Go Listen to Justin Moose
RFK Stadium will be veritably overrun with artistic talents this week. "Without a Trace" star Anthony LaPaglia, Def Leppard guitarist Vivian Campbell and Hootie & the Blowfish drummer Jim "Soni" Sonefeld are playing in Saturday's Marco Etcheverry tribute game. United midfielder Ben Olsen and goalie Troy Perkins both paint in their spare time, reserve Nick Addlery lays down beats, star forward Luciano Emilio sings (badly) in the locker room and developmental player Bryan Arguez is a rapper.
But none of them, as far as I know, have a public gig tonight, as does United midfielder and amateur guitarist Justin Moose. The second-year pro is playing a solo set at bar/restaurant Judge's Chambers on Main Street in Upper Marlboro, as he's been doing nearly every Tuesday night for the past four months. And while the crowd is modest (a dozen or two friends and fans) and the pay is non-existent, the reviews are extremely enthusiastic.
"He's awesome, legitimately awesome," Bobby Boswell said.
"He's unbelievable," Clyde Simms said.
"I mean, he's bad-ass," Olsen said. "I'm a hack; he's the real deal."
Moose taught himself to play while listening to the radio when he was 11 or 12. His older brother played, and his mom taught voice and piano lessons, but Moose wasn't into voice and piano.
"I can't believe I didn't take lessons from her," he said today. "I just wasn't interested in it. I didn't think piano was the cool instrument."
So instead he played guitar, learning by ear and starting out with stuff like the Allman Brothers and the Grateful Dead. At Wake Forest he took one semester of jazz lessons--his only formal training--played with the school's six-piece jazz ensemble, and brought his guitar on road trips.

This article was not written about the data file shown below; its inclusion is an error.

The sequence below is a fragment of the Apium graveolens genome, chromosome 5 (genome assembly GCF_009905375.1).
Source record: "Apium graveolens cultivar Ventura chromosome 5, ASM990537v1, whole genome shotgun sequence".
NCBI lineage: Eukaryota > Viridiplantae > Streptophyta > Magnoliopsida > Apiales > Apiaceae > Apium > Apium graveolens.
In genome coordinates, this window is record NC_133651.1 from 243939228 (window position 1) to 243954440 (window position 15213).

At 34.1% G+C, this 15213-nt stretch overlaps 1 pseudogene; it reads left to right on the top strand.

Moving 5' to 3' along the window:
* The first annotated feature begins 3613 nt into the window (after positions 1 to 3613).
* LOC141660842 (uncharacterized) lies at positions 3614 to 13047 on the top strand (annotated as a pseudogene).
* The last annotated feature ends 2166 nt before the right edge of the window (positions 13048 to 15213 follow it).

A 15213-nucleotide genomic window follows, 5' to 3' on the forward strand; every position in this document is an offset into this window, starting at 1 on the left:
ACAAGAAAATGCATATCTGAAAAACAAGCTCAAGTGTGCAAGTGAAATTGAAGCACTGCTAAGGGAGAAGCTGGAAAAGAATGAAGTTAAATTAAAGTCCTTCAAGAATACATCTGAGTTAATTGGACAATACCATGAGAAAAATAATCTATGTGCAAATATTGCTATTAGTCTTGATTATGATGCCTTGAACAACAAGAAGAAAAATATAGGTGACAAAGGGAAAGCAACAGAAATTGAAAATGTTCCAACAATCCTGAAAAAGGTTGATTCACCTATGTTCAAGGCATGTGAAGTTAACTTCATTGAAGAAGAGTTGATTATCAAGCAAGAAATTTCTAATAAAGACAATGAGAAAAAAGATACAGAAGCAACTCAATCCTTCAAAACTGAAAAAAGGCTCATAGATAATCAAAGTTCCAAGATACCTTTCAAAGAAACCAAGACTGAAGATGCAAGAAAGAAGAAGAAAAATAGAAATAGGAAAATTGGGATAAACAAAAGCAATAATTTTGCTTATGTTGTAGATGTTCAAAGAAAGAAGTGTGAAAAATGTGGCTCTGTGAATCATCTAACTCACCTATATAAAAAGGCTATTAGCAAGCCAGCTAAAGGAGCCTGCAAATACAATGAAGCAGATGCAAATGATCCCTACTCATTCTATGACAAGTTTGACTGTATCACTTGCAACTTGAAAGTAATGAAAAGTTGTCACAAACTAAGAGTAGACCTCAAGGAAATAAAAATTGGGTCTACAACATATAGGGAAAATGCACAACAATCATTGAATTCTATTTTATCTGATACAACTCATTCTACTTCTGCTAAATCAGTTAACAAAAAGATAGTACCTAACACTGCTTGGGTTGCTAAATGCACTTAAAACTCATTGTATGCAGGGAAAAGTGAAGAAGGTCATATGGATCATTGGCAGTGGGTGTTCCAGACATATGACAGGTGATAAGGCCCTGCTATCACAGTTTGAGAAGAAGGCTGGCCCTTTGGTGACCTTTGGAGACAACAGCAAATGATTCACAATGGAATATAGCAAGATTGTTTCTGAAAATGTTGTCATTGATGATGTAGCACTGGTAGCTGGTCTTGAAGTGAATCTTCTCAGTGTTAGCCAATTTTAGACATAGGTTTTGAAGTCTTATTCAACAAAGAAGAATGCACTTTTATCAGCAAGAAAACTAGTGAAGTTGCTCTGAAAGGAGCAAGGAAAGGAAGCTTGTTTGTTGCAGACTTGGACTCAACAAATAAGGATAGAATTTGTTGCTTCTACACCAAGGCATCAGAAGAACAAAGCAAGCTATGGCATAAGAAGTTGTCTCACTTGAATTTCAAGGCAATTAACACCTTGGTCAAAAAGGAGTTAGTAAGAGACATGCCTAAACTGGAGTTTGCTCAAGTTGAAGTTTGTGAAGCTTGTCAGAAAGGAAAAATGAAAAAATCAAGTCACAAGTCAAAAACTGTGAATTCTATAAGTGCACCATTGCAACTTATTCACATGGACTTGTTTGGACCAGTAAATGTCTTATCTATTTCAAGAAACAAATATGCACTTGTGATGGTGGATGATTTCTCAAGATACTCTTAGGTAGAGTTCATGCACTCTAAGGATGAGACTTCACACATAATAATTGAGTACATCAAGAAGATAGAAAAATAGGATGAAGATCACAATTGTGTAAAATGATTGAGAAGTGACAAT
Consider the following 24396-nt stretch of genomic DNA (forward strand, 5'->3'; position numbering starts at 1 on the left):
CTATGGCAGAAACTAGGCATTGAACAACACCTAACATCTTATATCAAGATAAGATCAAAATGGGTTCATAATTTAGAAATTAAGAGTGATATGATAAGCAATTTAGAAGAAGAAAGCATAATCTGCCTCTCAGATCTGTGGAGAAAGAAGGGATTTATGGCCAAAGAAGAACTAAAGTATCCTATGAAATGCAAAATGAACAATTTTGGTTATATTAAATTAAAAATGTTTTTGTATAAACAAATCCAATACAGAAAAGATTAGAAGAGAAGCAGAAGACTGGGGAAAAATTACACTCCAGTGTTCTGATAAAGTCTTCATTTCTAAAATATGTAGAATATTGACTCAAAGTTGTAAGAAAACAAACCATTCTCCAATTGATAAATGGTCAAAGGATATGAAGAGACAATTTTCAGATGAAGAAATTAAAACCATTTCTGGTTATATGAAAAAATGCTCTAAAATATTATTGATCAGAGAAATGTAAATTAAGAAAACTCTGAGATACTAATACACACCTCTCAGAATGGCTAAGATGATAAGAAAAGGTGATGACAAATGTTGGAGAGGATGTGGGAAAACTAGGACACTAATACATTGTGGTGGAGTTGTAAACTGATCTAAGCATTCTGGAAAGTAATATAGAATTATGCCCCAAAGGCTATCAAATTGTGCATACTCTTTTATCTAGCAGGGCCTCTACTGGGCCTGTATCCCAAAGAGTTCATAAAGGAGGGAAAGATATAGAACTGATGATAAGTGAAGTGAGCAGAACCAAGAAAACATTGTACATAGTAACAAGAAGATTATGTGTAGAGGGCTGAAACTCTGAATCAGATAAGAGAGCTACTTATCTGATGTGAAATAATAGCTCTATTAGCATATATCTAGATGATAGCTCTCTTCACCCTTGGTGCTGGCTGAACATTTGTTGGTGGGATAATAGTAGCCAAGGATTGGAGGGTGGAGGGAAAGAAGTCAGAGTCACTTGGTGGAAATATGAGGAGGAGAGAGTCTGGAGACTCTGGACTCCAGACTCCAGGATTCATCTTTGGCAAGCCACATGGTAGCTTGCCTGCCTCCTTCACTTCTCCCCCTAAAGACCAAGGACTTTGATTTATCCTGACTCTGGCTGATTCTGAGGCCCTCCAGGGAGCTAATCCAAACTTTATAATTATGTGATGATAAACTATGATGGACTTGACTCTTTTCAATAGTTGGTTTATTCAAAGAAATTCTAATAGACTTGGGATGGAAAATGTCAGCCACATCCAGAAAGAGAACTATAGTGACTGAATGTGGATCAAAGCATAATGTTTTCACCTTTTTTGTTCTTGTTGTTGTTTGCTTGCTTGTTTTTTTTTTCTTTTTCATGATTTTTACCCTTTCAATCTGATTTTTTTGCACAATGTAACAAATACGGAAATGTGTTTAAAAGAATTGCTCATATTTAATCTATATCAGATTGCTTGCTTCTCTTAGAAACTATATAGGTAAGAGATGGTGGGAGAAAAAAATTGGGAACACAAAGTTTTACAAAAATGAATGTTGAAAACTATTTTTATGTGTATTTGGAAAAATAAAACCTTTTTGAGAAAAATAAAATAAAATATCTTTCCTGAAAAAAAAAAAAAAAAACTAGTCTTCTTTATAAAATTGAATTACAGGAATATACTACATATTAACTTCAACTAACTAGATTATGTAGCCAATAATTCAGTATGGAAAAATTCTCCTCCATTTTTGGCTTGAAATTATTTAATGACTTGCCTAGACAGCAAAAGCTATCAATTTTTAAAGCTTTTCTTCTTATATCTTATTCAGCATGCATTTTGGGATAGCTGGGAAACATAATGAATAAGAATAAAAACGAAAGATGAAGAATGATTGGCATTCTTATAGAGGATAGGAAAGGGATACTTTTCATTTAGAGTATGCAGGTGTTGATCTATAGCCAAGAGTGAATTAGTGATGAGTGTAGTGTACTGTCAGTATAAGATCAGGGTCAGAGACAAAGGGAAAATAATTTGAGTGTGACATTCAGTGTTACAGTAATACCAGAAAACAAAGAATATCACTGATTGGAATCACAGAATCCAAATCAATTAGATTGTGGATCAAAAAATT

"A former guitarist from Marshall Tucker's band was our bus driver one time, we were on a trip, and the two of them were jamming in the hallway," Wake Forest Coach Jay Vidovich told me. "He's talented, there's no doubt about that."
When Moose arrived in D.C. he played with one rock group that broke up when its members went to law school; he also briefly played for a classic rock cover band called "Barefoot," and is still looking for a new group to mess around with. In the offseason, he plays gigs in North Carolina at least once a week. His brother is a professional musician who plays with a rock band called "http://profile.myspace.com/index.cfm?fuseaction=user.viewprofile&friendid=52934485">Galveston," and he's collaborated with singer/songwriter Karla Causey. Moose has three guitars, a mandolin, a banjo, a Djembe drum and has penned about 50 original songs, and while he said he's thought about trying to make a living with music one day, he's committed to soccer.
"This is my career right now and it's my first priority, but I do still play as much as I can and try to share my music with others as much as I can," he said. "I can't see myself ever stopping playing music."
In the meantime, the Judge's Chambers gig is a low-key outlet, a free show from 7:30 "until whenever," said Rick Fagnani, the owner's father. "He just freewheels it."
Moose plays a mix of his own stuff and covers, ranging from blues to Southern rock to folk, incorporating Crosby, Stills & Nash, Bruce Hornsby and Led Zeppelin. He is trying to bring a mandolin player with him, and there's talk that Boswell might appear, singing Don McLean's "American Pie." Simms--who's been teaching himself guitar over the past three years, is currently in a folk phase (think Damien Rice or Iron & Wine) and has jammed with Moose during the preseason--also might make an appearance during an upcoming show.
Several teammates go to Upper Marlboro to watch the shows, Olsen hopes to have Moose jam on DC101's Eliot in the Morning during the offseason, and Boswell wants to book him into D.C. clubs.
"He's amazing," Boswell said. "I think he's one of the few guys that could possibly never have to worry about getting an uncool job."
(You can hear some tunes here.)
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